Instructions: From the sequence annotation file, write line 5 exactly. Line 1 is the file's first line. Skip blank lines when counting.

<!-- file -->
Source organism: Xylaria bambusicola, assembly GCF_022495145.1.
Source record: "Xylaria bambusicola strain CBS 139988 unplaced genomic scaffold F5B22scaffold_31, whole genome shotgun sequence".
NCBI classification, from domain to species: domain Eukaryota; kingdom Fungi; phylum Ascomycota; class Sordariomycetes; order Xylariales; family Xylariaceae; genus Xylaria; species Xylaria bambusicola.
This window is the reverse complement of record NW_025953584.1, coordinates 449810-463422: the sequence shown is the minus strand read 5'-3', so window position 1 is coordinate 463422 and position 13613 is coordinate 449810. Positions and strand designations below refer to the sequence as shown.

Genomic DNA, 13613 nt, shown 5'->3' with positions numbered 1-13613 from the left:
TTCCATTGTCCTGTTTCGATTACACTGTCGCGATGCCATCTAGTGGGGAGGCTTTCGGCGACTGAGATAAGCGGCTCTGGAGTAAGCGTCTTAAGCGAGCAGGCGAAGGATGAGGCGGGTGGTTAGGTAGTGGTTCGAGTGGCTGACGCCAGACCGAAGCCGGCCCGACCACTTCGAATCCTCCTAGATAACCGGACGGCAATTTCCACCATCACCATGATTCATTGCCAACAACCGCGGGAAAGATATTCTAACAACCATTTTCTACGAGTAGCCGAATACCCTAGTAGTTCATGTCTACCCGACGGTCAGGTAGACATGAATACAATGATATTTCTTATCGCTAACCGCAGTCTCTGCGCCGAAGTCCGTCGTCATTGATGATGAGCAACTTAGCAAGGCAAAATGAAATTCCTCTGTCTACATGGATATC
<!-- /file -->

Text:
Genomic DNA, 13613 nt, shown 5'->3' with positions numbered 1-13613 from the left: